• pacatrue

    Interesting article, Patrick. I just wanted to add (because one can always nitpick) that advocating for a “public option” is not the same as claiming the government will set up death panels. I don’t read many political blogs, so the tone may have been similar between the two issues. But the actual idea of a public option is a fine policy program with benefits and drawbacks, while death panels are simply made-up fear-mongering.

    Edited to add that protesters getting apoplectic about deficits would be similar to going bananas over the lack of a public option. Those are both legit concerns that people can have passionate feelings about.

  • shannonlee

    I thought the triangle was out of Phil Jackson’s playbook?

  • joep

    Triangulation doesn’t apply here. In 1994 Clinton was dealing with a Republican controlled House. He had to go to the middle for any kind of legislation. Obama can lose 30 Democrats in the House and 8 in the Senate and he still gets what he wants (yes reconciliation is on the table).

    I think what you will see is pure power politics. Continue to show bi-partisanship until 9/14 at midnight. Grassley either delivers a compromise that the Republican leadership will not explicitly fight or the Obama solution gets shoved down their throats through reconciliation.

    End of story.

  • DLS

    With this health care effort, but earlier with the Lysenkoist climate stuff (which concerned the public at that time), Obama surfaced as a lib Dem like the lib Dems in Congress who really need muzzling, as Obama did regarding the Bush-Cheney investigation nut cases (though now he may be relenting on this, too).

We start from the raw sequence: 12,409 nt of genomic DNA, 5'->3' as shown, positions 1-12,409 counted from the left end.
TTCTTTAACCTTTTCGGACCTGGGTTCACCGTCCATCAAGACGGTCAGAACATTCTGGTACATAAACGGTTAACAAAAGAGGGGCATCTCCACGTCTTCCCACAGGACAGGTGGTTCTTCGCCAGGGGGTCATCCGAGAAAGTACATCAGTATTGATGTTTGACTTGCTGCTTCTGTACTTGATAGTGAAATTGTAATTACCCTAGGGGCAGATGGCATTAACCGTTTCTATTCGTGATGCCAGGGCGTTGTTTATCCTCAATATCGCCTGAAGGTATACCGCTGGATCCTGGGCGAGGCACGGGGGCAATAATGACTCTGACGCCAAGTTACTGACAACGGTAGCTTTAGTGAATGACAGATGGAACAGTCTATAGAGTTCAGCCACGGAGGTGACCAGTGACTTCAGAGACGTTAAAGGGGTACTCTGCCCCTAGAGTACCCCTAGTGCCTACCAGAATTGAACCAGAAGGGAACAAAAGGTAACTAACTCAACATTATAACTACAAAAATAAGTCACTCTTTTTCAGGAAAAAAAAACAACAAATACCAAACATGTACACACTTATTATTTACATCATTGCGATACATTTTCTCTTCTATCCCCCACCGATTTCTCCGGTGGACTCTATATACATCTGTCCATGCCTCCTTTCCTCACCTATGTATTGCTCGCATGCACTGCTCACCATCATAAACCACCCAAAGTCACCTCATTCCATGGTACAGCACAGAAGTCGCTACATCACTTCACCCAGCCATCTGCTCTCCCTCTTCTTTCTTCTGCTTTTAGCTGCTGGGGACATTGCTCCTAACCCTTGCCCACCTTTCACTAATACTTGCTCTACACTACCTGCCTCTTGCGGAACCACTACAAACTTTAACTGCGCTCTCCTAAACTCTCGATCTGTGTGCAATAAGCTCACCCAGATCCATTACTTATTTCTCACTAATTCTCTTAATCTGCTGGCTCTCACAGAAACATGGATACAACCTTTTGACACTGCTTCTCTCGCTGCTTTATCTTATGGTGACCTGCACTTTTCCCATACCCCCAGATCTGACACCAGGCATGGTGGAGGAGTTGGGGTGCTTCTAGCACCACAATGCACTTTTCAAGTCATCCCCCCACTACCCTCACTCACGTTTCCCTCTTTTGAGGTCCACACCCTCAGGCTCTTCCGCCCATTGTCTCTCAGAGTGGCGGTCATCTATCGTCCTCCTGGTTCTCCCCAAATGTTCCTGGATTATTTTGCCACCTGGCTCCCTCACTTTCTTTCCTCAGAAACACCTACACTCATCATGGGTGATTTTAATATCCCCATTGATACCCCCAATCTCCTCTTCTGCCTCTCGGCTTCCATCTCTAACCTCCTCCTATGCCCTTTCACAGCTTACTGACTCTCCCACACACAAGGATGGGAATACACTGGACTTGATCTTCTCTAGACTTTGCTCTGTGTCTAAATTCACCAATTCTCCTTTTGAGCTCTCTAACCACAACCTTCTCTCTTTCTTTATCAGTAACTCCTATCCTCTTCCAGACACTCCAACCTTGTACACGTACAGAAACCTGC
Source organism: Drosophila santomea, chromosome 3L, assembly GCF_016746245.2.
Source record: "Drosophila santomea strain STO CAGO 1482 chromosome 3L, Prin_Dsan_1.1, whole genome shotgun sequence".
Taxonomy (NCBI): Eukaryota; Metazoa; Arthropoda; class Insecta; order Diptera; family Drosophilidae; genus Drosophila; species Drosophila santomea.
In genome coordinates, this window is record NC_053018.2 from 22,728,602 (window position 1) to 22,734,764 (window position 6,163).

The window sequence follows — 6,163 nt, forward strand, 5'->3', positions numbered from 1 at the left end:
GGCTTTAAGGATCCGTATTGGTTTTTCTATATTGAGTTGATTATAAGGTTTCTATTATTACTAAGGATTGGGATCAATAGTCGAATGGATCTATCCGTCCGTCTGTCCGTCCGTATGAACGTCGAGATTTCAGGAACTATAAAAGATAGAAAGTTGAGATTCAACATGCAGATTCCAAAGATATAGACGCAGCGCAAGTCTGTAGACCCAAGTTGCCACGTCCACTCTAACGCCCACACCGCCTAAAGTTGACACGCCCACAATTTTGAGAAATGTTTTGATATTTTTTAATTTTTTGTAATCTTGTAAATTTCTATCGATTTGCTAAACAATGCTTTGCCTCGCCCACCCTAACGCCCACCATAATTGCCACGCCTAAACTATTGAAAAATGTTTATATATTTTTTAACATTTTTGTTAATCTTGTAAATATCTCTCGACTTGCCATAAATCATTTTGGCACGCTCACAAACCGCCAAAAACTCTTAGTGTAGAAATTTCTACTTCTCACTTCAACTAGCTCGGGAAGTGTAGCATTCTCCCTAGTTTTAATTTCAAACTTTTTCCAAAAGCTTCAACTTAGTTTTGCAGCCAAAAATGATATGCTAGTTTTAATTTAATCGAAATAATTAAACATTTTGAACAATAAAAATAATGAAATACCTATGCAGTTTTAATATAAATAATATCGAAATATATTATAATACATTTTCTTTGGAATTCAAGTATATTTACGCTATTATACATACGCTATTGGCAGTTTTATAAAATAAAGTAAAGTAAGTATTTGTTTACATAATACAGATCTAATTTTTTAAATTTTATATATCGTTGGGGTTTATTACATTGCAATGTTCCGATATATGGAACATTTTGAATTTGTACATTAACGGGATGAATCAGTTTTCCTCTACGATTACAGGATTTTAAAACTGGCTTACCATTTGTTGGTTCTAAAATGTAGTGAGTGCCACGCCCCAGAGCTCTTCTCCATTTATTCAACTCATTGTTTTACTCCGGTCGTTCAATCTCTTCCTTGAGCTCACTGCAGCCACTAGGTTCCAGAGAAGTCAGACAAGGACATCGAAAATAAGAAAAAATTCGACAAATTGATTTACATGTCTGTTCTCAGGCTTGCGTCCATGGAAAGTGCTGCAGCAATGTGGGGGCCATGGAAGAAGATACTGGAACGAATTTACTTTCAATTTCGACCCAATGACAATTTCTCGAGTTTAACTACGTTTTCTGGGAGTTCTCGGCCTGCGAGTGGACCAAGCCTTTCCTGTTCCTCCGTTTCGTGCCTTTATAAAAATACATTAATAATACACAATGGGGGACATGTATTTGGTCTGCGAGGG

This is not triangulation. These days it’s the Dems running rampant (and perhaps trying to do all they can get away with until suffient numbers of them have to retreat in order to get re-elected). “Bi-partisanship” for these Dems has always been “do it our way, or else” and they’re ready with the health care effort (as if they were pathetic chest-thumping dictators in small, remote nations) to push bad legislation by the GOP through unethical means in Congress, as if they have a pathological need to save face over their mess.

    All I will say about Clinton that’s tangential but appropriate (because it involves him) is that when Clinton (the one we all are paying attention to currently) visited Obama for a North Korea-related visit, no doubt, I wouldn’t be surprised if strategy and tactics over health care and perhaps future efforts (immigration, etc.) were discussed and Clinton’s advice received, even sought.

  • DLS

    “Triangulation doesn’t apply here. In 1994 […]”

    And despite what a very few have speculated, I believe there won’t be another 1994 in next year’s elections, despite how badly the Democrats have been misbehaving. The GOP was rejected by so much of the public in 2006 and 2008 because they’ve misbehaved in ways similar to the Dems, in large part; they currently are sidelined in large part because of their own failures, including failure to reform to a point where the public welcomes them as a refreshing alternative, which was the case and more in 1994.